How long should my presentation be?

Always leave them wanting more!
–P.T. Barnum
Creator of “The Greatest Show On Earth!®

About our Presentation Length Calculator
Freakalytics-presentation-length-calculatorCreating compelling presentations that are clear and actionable are the lifeblood of successful analyst teams. Often, analysts have worked on problems for days or weeks and have much more material to present than is relevant or useful for the audience that will take action. To help analysts communicate effectively, we created the Presentation Length Calculator. It should provide useful guidance for how many slides to have ready in your presentation based on the amount of time you have for your meeting, the backgrounds of the key people in your audience and the level of decision-maker you are presenting for.

The formulas behind these recommendations are based on feedback collected from over 40 executives, more than 100 managers/directors and hundreds of experienced analysts. Of course, no formula is universal, so use these recommendations as guidelines and tailor them based on your industry, your company, your experiences with the audience and your success with past presentations.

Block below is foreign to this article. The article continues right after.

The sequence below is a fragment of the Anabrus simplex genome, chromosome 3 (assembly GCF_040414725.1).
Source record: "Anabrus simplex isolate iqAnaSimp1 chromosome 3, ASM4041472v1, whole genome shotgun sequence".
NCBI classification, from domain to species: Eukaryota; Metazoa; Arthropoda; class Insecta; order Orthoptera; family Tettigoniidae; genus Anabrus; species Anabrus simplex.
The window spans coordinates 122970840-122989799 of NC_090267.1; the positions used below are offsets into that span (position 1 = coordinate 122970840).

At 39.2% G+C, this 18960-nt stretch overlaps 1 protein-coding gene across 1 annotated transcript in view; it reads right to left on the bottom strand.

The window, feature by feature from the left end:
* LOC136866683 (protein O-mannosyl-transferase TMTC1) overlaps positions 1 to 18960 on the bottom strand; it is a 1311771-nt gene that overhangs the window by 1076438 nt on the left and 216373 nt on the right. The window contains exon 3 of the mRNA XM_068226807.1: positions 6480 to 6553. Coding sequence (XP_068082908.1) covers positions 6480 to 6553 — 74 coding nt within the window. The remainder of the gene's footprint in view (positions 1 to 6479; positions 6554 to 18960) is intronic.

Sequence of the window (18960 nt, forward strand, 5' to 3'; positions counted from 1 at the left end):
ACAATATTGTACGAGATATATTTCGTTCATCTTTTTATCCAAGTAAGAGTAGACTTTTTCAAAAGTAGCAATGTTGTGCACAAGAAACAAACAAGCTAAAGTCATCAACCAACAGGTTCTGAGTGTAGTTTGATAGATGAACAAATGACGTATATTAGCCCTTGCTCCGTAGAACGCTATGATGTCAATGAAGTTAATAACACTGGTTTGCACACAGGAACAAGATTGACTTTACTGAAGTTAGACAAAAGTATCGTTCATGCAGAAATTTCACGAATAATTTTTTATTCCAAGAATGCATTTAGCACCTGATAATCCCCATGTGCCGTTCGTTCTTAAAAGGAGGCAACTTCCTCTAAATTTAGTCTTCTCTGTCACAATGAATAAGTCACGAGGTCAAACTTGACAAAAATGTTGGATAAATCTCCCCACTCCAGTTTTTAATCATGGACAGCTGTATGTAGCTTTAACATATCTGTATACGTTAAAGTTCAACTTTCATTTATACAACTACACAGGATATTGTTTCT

The hardest part for many analysts is offering a course of action that is grounded in their analysis. However, for business decision-makers, this is where an analyst actually creates the greatest value for the company. Our data shows that making useful course of action recommendations is critical to the long-term success of analyst teams. If you are nervous about recommendations, a good approach is to share the level of uncertainty about your analysis and consider sharing how you will measure the success or need for course corrections as course actions are implemented by the decision-maker.

For ideas on dealing with uncertainty in your presentations, see our article on honesty in analytics. This article includes examples of sharing information about uncertainty in your analyses.

Here is an example of an effective presentation targeted at directors and managers. This example includes a slide deck from our supplementary materials for our book, The Accidental Analyst.

   
 
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